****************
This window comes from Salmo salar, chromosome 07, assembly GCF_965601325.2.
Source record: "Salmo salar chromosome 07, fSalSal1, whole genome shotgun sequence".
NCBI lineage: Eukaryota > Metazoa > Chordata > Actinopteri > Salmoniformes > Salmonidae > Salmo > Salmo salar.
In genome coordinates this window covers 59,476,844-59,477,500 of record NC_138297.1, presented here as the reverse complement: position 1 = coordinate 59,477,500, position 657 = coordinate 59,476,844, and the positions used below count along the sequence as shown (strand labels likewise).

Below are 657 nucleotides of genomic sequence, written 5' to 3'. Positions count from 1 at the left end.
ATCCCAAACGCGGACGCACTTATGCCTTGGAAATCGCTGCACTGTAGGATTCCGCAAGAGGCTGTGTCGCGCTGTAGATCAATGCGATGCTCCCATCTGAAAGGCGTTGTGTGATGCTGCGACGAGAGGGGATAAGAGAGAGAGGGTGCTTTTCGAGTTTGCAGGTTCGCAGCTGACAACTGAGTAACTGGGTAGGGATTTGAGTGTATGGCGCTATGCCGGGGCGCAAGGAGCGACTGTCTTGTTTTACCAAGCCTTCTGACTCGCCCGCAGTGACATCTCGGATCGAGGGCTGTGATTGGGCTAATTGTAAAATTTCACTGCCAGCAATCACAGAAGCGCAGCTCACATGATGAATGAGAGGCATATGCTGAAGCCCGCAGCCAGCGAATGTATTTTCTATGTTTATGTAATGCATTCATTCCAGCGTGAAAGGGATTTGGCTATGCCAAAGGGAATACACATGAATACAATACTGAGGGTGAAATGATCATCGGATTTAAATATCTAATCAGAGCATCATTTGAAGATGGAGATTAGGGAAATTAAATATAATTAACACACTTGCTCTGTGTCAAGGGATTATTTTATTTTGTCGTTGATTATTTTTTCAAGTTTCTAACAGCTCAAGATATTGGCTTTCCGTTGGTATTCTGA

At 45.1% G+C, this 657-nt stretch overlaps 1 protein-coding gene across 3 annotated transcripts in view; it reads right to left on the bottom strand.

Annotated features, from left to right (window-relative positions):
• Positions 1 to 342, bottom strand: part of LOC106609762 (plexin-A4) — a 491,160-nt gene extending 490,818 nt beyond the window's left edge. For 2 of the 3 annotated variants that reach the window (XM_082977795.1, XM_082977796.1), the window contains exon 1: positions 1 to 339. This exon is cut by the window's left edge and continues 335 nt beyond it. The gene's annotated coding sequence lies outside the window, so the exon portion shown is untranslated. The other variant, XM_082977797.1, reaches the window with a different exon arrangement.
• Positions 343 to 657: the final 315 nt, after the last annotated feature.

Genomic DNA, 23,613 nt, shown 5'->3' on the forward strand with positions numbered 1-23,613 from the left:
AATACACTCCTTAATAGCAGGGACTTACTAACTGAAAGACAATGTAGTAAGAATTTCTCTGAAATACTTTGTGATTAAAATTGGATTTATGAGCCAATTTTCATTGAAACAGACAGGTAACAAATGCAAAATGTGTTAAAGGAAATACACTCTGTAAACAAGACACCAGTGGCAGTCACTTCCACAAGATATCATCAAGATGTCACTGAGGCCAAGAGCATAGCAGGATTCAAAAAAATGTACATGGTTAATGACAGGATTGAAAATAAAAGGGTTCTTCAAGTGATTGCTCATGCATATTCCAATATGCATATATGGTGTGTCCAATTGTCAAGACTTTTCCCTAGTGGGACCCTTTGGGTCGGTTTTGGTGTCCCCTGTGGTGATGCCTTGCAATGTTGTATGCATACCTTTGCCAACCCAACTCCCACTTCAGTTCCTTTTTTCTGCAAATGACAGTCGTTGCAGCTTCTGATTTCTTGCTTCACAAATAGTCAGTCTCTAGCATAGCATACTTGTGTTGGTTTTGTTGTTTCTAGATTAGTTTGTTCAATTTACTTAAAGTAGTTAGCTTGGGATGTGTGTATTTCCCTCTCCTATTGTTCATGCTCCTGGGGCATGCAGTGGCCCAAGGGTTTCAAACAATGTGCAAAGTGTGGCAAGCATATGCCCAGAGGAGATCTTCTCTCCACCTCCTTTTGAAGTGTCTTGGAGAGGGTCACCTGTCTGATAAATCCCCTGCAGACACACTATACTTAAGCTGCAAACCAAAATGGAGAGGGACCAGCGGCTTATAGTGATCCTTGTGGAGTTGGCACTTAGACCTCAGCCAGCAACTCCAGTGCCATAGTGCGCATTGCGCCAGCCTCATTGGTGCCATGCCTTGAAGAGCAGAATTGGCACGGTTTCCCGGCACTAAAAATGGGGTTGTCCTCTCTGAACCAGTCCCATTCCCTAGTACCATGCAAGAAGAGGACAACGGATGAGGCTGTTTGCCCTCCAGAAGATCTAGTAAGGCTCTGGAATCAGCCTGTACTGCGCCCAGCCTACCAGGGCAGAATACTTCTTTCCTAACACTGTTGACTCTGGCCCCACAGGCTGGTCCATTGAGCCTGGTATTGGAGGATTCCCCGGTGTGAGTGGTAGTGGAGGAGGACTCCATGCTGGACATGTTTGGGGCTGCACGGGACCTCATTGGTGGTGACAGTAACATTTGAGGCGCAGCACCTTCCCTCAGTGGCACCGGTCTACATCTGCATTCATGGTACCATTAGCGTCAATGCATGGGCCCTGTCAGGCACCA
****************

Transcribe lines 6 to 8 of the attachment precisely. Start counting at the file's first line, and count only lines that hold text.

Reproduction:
ATCCCAAACGCGGACGCACTTATGCCTTGGAAATCGCTGCACTGTAGGATTCCGCAAGAGGCTGTGTCGCGCTGTAGATCAATGCGATGCTCCCATCTGAAAGGCGTTGTGTGATGCTGCGACGAGAGGGGATAAGAGAGAGAGGGTGCTTTTCGAGTTTGCAGGTTCGCAGCTGACAACTGAGTAACTGGGTAGGGATTTGAGTGTATGGCGCTATGCCGGGGCGCAAGGAGCGACTGTCTTGTTTTACCAAGCCTTCTGACTCGCCCGCAGTGACATCTCGGATCGAGGGCTGTGATTGGGCTAATTGTAAAATTTCACTGCCAGCAATCACAGAAGCGCAGCTCACATGATGAATGAGAGGCATATGCTGAAGCCCGCAGCCAGCGAATGTATTTTCTATGTTTATGTAATGCATTCATTCCAGCGTGAAAGGGATTTGGCTATGCCAAAGGGAATACACATGAATACAATACTGAGGGTGAAATGATCATCGGATTTAAATATCTAATCAGAGCATCATTTGAAGATGGAGATTAGGGAAATTAAATATAATTAACACACTTGCTCTGTGTCAAGGGATTATTTTATTTTGTCGTTGATTATTTTTTCAAGTTTCTAACAGCTCAAGATATTGGCTTTCCGTTGGTATTCTGA

At 45.1% G+C, this 657-nt stretch overlaps 1 protein-coding gene across 3 annotated transcripts in view; it reads right to left on the bottom strand.

Annotated features, from left to right (window-relative positions):